Nowadays, women are included in politics but it was a battle to get there. In the world of the 18th century, it was wholly unseemly for a woman to be involved in politics, whether she was single or married, poor or wealthy. If she had perhaps been a quieter person, Georgiana might not have meddled in politics. However, being the vivacious woman that she was, Georgiana actively campaigned for the Whigs, a political party that opposed the absolute rule. Amongst her good friends was the Honourable Charles James Fox, a Whig politician with a scandalous reputation. While the Suffragette movement would occur over a century later, it is apparent that the well-beloved Duchess of Devonshire was a forerunner for the female politician.

She was an Author

There is a great deal of speculations regarding the Duchess of Devonshire and the novel she wrote, “The Sylph.” Published in 1789, “The Sylph” told the story of Julia Grenville, a beauty whose husband is a rake and gambler who has a cadre of mistresses. Unsurprisingly, “The Sylph” very much resembled the life of Georgiana and was in part somewhat autobiographical.

She was a Fashion Icon

“When she appeared, every eye was turned towards her; when absent, she was the subject of universal conversation.” Retired French Diplomat, Louis Dutens once said of the scintillating Duchess of Devonshire. The constant hustle and bustle of 18th century society were often centered around the elegant and stylish attire of the beautiful young duchess. Whenever she wore a new fashion, it was emulated by all of polite society and many desired to gaze upon her. There was something charismatic and resplendent about Georgiana, a perfect combination with her jaw-dropping fashions. While 18th century fashion dictated a woman’s pompadour to be large and rather tall, she went above and beyond to invent the three-feet pompadour.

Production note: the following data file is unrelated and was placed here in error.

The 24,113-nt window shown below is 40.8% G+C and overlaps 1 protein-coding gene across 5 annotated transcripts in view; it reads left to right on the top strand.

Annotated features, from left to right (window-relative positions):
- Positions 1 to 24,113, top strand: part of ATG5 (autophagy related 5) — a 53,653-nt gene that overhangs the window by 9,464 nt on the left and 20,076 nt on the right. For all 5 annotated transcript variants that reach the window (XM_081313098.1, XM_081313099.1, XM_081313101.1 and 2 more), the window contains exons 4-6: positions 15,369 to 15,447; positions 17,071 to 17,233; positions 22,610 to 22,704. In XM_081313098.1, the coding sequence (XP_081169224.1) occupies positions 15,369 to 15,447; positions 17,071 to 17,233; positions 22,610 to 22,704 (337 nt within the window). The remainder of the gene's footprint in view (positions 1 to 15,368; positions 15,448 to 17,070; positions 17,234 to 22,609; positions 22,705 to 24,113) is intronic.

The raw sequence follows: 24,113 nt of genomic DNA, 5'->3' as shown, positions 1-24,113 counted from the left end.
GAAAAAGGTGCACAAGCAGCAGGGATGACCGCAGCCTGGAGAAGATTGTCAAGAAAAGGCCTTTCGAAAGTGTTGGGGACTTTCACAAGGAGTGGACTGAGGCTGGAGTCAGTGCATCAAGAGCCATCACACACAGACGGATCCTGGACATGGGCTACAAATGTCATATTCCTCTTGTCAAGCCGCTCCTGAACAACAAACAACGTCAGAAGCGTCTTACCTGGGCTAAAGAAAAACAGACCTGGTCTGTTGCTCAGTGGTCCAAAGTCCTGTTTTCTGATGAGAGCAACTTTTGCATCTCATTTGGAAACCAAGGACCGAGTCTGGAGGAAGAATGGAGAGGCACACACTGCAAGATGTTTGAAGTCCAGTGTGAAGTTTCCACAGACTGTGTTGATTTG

She was a Dedicated Mother

Duchess_of_Devonshire_by_Joshua_ReynoldsDuring the first few years of her marriage, Georgiana suffered from a series of harrowing miscarriages. The pressure was on her to have children and quickly knowing full well her duty to produce an heir. She eventually produced three children, Georgiana (known as Little G), Harriet (known as Harryo), and the long-awaited heir, William (known as “Hart,” short for Hartington).